The Norwegian Forest Cat: What you Need to Know

With their rugged build and thick, weatherproof coats, it is easy to think of Norwegian Forest Cats as the Vikings of the cat family.

Sep 15, 2023By Andrew Olsen
things to know about norwegian forest cat

Come along on a journey to the land of the Vikings, snow, fjords, and lush forests — the home of the Norwegian Forest Cat. They are affectionately known as ‘Wegies.’ They are breathtakingly beautiful cats with a big build, dense, weatherproof coats, and affectionate personalities to match their size. They are friendly cats who love making friends and are adaptable to family life with children and other pets.

History and Origins

norwegian forest cat on logs
Norwegian Forest Cat photographed mid-exploration

While we don’t know these majestic cats’ detailed history or ancestry, their record is slightly enigmatic as it befits a cat known in old Norse myths and legends. In its native northern European homelands, the Norwegian Forest Cat is known as the Skogkatt (literally ‘forest cat’). The Viking explorers took them along on sea voyages to clear the ships of rodents, a task they performed equally well at home in the barns.

The breed faced the risk of dying out during the early twentieth century. During WWII, breeding efforts were interrupted, and crossbreeding with other feral and domestic cats nearly led to the breed’s decimation. Breeders worked hard to save them in the aftermath of the war. Wegie breeders and fanciers in Norway instituted a breeding program in the 1970s to protect the breed. They even carry a royal seal of approval! King Olaf V (1903–1991) designated the breed as the official cat of Norway. Quite the pedigree, we’d say!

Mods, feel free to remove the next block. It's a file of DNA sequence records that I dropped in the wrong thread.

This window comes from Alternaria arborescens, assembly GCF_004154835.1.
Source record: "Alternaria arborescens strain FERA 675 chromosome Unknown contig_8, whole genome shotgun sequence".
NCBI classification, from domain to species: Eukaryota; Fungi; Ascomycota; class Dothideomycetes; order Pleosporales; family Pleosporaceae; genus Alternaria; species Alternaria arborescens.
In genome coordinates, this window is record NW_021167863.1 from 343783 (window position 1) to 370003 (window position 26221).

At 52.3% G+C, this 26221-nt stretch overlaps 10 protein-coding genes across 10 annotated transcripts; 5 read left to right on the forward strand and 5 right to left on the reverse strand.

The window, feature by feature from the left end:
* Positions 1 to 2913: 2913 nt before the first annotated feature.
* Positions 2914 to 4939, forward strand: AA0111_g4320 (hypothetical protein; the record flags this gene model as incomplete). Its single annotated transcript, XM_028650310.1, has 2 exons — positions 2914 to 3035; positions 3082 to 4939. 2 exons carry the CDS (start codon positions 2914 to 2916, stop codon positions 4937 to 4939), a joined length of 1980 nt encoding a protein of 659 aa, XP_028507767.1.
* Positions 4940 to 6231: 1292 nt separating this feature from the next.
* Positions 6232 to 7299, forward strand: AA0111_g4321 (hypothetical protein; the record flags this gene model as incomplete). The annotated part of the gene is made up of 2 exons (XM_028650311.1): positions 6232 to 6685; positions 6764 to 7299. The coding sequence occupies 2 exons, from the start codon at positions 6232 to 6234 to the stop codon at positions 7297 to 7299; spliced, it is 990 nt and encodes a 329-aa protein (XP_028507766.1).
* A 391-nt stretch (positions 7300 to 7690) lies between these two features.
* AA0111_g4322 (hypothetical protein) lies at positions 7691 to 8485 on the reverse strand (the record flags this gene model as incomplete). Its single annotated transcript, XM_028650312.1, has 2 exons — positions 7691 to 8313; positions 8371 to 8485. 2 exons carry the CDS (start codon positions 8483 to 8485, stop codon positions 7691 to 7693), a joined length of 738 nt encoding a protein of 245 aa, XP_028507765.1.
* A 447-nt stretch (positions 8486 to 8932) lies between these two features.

Living With a Wegie

Norwegian forest cat stretching
Photo credit: golero / Getty Images

In cat terms, Norwegian Forest Cats take a long time to mature (shall we say manifest?) into their adult form — around four or five years. So, you’ll have a playful ‘overgrown’ kitten for a long time! But, apart from their playful nature, they are also known as gentle giants. Despite their size, they are peaceful and gentle with all family members, from small children to gran and gramps. They even like sharing their living environment with other small animals like cats, dogs, and other pets in and around the house. Although they look wild, they are devoted cats that attach themselves to the household members.

Your gentle giant will also need to be stimulated physically and mentally — they are expert tree climbers and love jumping. Purchase or build the tallest cat tree you can afford to allow them to climb, jump, and enjoy themselves. Hunting games are also important, so having toys they can chase around the house is a great idea. Their playful instinct and muscular bodies make them excellent playmates for children. Still, they have to be correctly socialized while growing up, and children should also be taught to treat the cat with respect and gentleness.

Norwegian forest cat sitting outside
Photo credit: Puteli / Adobe Stock

Like any other cat, they seek attention on their terms. They like their ‘alone time’ and engaging with the family. Although they might not be directly involved in what you’re doing and aren’t as involved in your activities as their cousin, the Maine Coon, they like to be near their humans. Despite their playful and friendly nature, they are not suited to overly busy households with streams of guests or boisterous children. Generally, they’re not lap cats because they tend to overheat quickly but will gladly sit next to you, and they adore affection and attention.